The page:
Service: excellent and very friendly
Facilities: great cleanliness overall
Prices: reasonable, good value.
Strong points: Very fresh local ingredients extensively used. Seasonal ingredients only. All-ladies staff.
I’ve been an unconditional fan of Yasatei in Shizuoka City for quite a while.
Some might say I’m attracted to the all-female staff, but they would be sorely mistaken as I take my Missus there from time to time!
The reasons are very simple:
Yasaitei (The Vegetables Inn in Japanese) makes the extra effort(s) to serve whenever possible produce from Shizuoka Prefecture, including sake and shochu! The only place, as far as I know, which offers shochu from three different Shizuoka breweries/distilleries!
Vegan and vegetarian friends have complained to me unaccountable times that they would not be able to survive in Japan. How far from the truth they are!
Vegetables, including organic and biologically-grown, are plentiful in this country. I must gladly admit hat we are blessed with a very special situation here in Shizuoka Prefecture as this is the mildest region in Japan in spite of the snow falling around Mount Fuji. Our Prefecture has become a national reference when it comes to vegetable and fruit agricultural research (omnivores will be glad to hear that it is also at the forefront of marine life sustainibility!), notably in natural environment.
The staff at Yasaitei always keeps an extra eye and ear open for any new information concerning vegetables. Many a time I have brought them heirloom tomatoes, burdock roots, potimarrons and what else grown by lady farmers up Abe River just for the fun of it. On such occasions some surprised patrons find themselves served with an extra “service morsel” (meaning free of charge)!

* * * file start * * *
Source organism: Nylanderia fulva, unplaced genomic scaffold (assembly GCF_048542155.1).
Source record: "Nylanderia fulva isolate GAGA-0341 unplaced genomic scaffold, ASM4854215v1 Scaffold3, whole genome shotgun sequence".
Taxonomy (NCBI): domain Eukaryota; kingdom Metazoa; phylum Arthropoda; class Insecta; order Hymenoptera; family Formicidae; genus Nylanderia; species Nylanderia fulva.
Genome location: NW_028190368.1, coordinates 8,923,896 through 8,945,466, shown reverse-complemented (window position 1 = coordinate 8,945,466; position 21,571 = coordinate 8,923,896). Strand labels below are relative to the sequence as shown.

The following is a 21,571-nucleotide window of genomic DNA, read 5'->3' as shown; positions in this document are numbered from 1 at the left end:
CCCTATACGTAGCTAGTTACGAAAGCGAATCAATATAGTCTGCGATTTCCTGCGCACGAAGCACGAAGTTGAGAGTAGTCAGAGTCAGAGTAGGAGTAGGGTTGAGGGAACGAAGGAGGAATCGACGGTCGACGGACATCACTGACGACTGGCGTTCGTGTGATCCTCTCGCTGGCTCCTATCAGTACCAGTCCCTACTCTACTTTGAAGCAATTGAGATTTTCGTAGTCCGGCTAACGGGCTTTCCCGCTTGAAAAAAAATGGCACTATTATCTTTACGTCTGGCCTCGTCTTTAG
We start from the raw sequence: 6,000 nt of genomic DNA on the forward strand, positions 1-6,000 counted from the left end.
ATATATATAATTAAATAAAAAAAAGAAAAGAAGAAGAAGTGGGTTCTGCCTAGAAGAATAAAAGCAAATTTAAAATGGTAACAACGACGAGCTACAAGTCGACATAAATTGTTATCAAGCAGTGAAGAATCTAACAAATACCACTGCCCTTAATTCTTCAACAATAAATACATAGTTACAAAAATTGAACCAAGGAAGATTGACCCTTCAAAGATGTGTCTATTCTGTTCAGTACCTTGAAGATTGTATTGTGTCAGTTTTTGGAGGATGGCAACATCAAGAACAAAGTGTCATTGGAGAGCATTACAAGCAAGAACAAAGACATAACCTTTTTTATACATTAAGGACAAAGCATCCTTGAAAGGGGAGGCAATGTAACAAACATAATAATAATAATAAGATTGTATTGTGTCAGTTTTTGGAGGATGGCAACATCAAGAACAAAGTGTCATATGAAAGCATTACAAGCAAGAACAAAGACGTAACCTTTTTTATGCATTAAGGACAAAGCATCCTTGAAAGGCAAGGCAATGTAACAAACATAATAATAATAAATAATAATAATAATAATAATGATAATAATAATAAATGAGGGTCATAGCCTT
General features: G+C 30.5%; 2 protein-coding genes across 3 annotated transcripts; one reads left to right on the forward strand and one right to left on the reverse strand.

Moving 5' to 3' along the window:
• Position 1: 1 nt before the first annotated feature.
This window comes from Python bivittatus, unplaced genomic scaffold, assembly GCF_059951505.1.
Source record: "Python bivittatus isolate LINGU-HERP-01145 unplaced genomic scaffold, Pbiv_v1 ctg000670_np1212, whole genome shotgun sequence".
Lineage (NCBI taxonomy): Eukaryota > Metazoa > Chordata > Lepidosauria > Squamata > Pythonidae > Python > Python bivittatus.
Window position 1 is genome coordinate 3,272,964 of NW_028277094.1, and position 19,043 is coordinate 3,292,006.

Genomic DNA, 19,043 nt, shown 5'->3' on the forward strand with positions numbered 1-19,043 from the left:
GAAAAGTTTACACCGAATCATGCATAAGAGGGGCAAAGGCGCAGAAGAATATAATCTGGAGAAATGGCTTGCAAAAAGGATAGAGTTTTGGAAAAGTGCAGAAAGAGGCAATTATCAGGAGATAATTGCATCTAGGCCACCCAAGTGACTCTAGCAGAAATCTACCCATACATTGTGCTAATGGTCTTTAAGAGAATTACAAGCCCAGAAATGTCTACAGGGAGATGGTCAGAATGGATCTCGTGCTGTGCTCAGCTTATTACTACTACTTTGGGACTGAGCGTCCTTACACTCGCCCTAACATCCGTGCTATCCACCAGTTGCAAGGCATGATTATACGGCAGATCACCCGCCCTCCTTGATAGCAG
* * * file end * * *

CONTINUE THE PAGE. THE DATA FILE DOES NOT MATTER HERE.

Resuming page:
Yesterday evening, I needed a “quick fix” in between two work sessions and pedaled to their restaurant only five minutes away.
I just said, “Yasai sashimi no moriawase/Plate of vegetables sashimi, please!”
Written or not on the day’s menu, it will always be prepared with an extra care.
The set I was served consisted of the following (See above pic):
-Cucumber (kyuuri/胡瓜)-the Japanese like them young, narrow and crunchy!
-Japanese long radish (daikon/大根)-Juicy, crunchy, almost sweet (bear in mind that the extremity is astringent!).
-Perilla leaf (shiso/紫蘇) behind the daikon and sitting on a bed of sliced onion (tamanegei/たまねぎ). The onion were thinly sliced and left in cold water for a while to take away the astringency.
-Grapara leaves (grapara/グラパラ) in the middle. I will talk about this later!
-Sweet Ameera tomatoes (ameera tomato/アメーラトマト). These tomatoes were originally grown in Shizuoka Prefecture, but are slowly expanding all over Japan. They are so sweet that they almsot taste like strawberries!
-Celery (serori/セロリー). Shizuoka Prefecture grows half of them in Japan! Fresh, juicy and crunchy!
-Myoga ginger sprouts (myouga/茗荷) just behind the celery.
These grapara leaves are grown in Chiba Prefecture, north of Tokyo.
For people who can read Japanes, check their homepage!
Crunchy but with a juicy and tender inside, they are sweet and taste somewhat like pineapple!
Vegans and Vegetarians, do not worry!
Yasaitei does not serve mayonnaise with such beauties.
They will accompany this plate of super fresh vegetables with a small saucer containing sesame oil (goma abura/ゴマ油), dark miso (kuro miso/黒味噌) and natural salt (shio/塩)!
Expect more reports!
Shizuoka City, Aoi Ku, Tokiwa-Cho, 1-6-2 Green Heights Wamon 1-C
Business hours: 17:30~22:00
Closed on Sundays
Reservations highly recommended
Seating: 6 at counter + 20 at tables
Set Courses: 3,000, 4,000, 5,000 yen